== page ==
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Iran: Breaking Out Without Quite Breaking the Rules

An NPEC analysis of Iran's nuclear capabilities, by Henry Sokolski.

May 15, 2003
AUTHOR: Henry Sokolski
Iran-Breaking Out Without Quite Breaking the Rules (PDF) 13.79 KB

Iran: Breaking Out Without Quite Breaking the Rules

A Nonproliferation Policy Education Center Analysis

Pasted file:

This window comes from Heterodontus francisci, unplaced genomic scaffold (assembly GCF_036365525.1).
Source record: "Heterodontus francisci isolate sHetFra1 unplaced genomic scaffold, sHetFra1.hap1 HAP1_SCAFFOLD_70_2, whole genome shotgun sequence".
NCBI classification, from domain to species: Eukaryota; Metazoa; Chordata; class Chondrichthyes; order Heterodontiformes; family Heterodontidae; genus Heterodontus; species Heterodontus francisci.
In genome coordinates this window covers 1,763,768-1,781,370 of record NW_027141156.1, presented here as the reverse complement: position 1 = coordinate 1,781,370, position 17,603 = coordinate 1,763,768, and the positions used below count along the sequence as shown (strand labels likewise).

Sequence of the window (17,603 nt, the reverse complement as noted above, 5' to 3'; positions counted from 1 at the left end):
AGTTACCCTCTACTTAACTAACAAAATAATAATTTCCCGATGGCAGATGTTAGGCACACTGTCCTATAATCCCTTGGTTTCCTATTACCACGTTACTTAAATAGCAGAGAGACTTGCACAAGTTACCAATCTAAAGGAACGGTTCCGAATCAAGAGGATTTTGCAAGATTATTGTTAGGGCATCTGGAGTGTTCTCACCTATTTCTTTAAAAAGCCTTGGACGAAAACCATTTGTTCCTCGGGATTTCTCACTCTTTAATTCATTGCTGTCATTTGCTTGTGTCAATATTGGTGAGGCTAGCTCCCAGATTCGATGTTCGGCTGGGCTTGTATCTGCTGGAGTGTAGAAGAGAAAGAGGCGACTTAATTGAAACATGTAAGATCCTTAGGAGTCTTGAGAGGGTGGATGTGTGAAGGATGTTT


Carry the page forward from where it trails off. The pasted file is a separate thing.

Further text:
Most analyses of Iran's nuclear program are riveted on Iran's covert efforts and the question of when Iran might get its first bomb. While interesting, this question tends to downplay a much more important point: Iran can come within weeks of acquiring a large arsenal of weapons without breaking the rules of the NPT or IAEA and perhaps do so even sooner than when it might get its first covert bomb. If Iran's overt program all stays on schedule, Tehran, in fact, could get a large arsenal of nuclear weapons -- 50 to 75 bombs by 2006. First, it would have to operate its LWR at Busheir for 12 to 15 months. It could then chemically separate the plutonium (approximately 300 kgs of 85 percent 239 isotopic content plutonium, i.e., near weapons-grade) from the spent fuel and, then, convert it into metal. Metal conversion and the chemical separation of the plutonium from the spent fuel might take an additional 12-16 additional weeks beyond the time Iran extracts the spent fuel from the LWR. Under the Nuclear Nonproliferation Treaty (NPT), all of this is legal. It also is legal under the NPT for Iran to make as many implosion devices (sans fissile cores) as it might want and have them on the ready to receive metal plutonium cores. At this point, some time by or before 2006, Iran could break out of the NPT and have a large arsenal of weapons in a matter of days or weeks.